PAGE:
Victor Alexander Haden Horsley Biography (1857-1916)


Sir Victor Horsley earned recognition as the father of neurosurgery because of his experiments in physiology, the study of living organisms. While a medical student at University College in London, Horsley served as clinical clerkto Henry Charlton Bastian and developed a lifelong interest in the nervous system. While still in medical school, Horsley assisted Bastian with the text The Brain as an Organ of the Mind, and he illustrated a lecture by neurologist Sir William Gowers on spinal nerves and their relationship to the vertebral column.

While a house surgeon at University College Hospital, Horsley was reported tohave used himself as a research subject. After earning his medical degree with a gold medal in surgery, Horsley joined the medical service at UniversityCollege Hospital and National Hospital, Queen Square. He was also appointed assistant professor of pathology at University College and became superintendent of the Brown Institution. Horsley's affiliation with Brown laid the groundwork for his career in neurosurgery.

Horsley's pioneering work would not have been possible without the discoveries of anesthesia (1846), antiseptic principles (1865) (see Lister), and cerebral localization, the process which matched brain function with anatomy.

In 1886, Horsley performed 10 operations to remove brain tumors and was nameda Fellow of the Royal Society. In 1887, Horsley and his former professor, Sir William Gowers, performed the first surgery to remove a spinal tumor. Although the surgery was successful and the patient was able to walk again, the medical community was outraged. Cranial surgeries of blood clots, abscesses, tumors and cranial nerves were within acceptable ethical limits, but noone had operated on the spinal column before. Gowers influenced Horsley to carry out anatomical experiments which Gowers used in his text Diagnosis ofDiseases of the Spinal Cord.

The American brain surgeon Harvey W. Cushing traveled to London in 1900 and wrote of his meetings with Horsley. To Cushing, Horsley appeared to lead a frenetic life. At the breakfast table, Horsley ate while dictating letters to asecretary and petting the family dog. When Horsley took Cushing on a case that involved drilling into a patient's skull, manipulating the temporal lobe and closing the wound in less than an hour, Cushing abruptly left the city. Asfar as he was concerned, Horsley's practice of surgery in London was too primitive for him to learn anything.

Horsley always managed to combine a large practice with ongoing research. Most of his practice was devoted to the treatment of nervous disorders, while his research interests lay in neurophysiology and neurological surgery. His wide ranging scientific curiosity led him to study woodpeckers, ducks and armadillos in a search for anatomical clues that would help with surgery on humans.He carried out research on canine chorea, cortical localization, thyroid function, and Pasteur's antirabies vaccine.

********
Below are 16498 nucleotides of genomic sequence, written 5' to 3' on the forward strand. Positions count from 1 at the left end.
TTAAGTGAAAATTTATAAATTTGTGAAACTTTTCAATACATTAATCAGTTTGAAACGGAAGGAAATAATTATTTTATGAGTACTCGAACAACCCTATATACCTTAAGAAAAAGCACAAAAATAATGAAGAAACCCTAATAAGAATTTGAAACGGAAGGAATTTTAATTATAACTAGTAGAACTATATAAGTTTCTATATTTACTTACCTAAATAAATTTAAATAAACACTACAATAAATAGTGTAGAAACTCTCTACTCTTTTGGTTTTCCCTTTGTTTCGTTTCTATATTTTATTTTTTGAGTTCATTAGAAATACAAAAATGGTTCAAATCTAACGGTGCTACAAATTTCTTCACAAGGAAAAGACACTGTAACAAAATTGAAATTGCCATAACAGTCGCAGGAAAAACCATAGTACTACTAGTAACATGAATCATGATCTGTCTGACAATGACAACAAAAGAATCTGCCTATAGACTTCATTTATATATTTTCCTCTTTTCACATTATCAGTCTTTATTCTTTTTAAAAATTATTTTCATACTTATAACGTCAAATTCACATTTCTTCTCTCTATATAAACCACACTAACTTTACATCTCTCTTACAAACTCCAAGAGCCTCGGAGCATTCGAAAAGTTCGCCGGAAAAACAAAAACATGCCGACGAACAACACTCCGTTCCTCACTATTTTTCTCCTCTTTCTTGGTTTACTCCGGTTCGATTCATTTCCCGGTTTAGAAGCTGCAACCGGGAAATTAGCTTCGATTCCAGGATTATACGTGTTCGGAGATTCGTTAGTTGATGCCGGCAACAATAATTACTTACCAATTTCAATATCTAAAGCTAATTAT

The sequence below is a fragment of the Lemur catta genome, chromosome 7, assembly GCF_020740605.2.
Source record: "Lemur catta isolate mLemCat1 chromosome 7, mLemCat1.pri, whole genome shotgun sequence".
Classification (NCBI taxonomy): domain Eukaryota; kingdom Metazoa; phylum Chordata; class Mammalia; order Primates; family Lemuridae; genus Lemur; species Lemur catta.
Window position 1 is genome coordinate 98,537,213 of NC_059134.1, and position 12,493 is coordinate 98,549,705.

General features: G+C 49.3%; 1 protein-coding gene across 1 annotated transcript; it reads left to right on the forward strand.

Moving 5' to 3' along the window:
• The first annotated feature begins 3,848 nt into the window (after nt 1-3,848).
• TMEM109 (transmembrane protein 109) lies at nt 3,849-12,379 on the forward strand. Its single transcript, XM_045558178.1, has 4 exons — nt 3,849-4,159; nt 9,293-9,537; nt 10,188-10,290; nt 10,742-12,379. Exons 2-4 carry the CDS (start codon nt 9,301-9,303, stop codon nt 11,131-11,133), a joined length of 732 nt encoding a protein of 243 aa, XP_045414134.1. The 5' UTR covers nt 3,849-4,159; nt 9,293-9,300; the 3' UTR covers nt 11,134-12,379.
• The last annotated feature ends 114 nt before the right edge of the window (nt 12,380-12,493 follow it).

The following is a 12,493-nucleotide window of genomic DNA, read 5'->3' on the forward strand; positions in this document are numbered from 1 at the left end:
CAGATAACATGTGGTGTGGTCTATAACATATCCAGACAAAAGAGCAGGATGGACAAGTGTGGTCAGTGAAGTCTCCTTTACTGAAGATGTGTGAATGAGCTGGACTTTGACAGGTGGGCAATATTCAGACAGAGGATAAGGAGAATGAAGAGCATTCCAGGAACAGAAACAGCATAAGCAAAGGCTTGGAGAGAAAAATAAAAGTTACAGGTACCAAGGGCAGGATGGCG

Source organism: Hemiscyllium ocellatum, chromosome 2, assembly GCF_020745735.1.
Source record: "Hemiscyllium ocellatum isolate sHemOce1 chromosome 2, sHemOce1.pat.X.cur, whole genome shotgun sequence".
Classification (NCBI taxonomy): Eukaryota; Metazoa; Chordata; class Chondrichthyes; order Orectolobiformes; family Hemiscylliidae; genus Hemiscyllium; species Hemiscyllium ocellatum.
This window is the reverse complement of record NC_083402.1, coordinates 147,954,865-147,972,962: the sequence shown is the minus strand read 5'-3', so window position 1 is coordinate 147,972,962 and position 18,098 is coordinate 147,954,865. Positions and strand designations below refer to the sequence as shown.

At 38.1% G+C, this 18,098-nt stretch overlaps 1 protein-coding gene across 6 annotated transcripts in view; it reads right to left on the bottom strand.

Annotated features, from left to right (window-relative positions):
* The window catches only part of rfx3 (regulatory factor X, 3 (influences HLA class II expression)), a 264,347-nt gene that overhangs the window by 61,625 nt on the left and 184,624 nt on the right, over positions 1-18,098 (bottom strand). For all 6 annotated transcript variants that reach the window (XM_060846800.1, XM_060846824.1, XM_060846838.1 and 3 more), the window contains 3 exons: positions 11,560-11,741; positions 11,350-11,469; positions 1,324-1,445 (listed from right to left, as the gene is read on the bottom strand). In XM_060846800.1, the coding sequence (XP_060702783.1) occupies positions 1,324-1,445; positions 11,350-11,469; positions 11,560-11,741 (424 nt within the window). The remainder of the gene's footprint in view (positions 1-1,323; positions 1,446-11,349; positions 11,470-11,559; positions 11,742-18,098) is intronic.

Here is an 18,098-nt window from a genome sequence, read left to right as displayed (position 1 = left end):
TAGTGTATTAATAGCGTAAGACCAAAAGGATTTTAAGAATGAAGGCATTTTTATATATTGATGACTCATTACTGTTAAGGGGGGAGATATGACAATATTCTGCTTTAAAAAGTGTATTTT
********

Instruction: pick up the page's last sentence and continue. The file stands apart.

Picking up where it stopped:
Throughout his career, Horsley was controversial. One of his former medical professors called him an amateur, and a colleague referred to him as an intellectual hormone. Horsley tried to advance science by carrying out research andantivivisectionists (who opposed animal experimentation) bitterly criticizedhim. Horsley was often able to see only one side of a question and he spokeout on social issues such as temperance, female suffrage, and a National Insurance Bill.

Horsley's achievements relied on his willingness to be the first to try something new. He developed the use of wax, muscle and deep anesthesia to control bleeding. He invented many surgical instruments, including a device to hold the patient's head. He was the first to expose the pituitary gland and the first to try to remove a tumor of the pineal gland. In consultation with his mentor Gowers, Horsley was the first to perform a root section fortrigeminal neuralgia, a painful nerve disease which had no known cure. He also promoted the idea of surgical treatment for intracranial expanding lesions.

Horsley received knighthood in 1902. He went on to draft a new constitution for the British Medical Association and was first chairman of its representative body. In 1911, he was the first recipient of the Lannelongue Prize, givento the person who had made the greatest contribution to surgery over the past10 years, and in 1912 he was elected to Royal Society of Uppsalla, filling the vacancy created by Lister's death.During World War I, Horsley improved conditions in military hospitals in Egypt and Mesopotamia (now Iraq) and was promoted to colonel. He died of typhoid in the Middle East.

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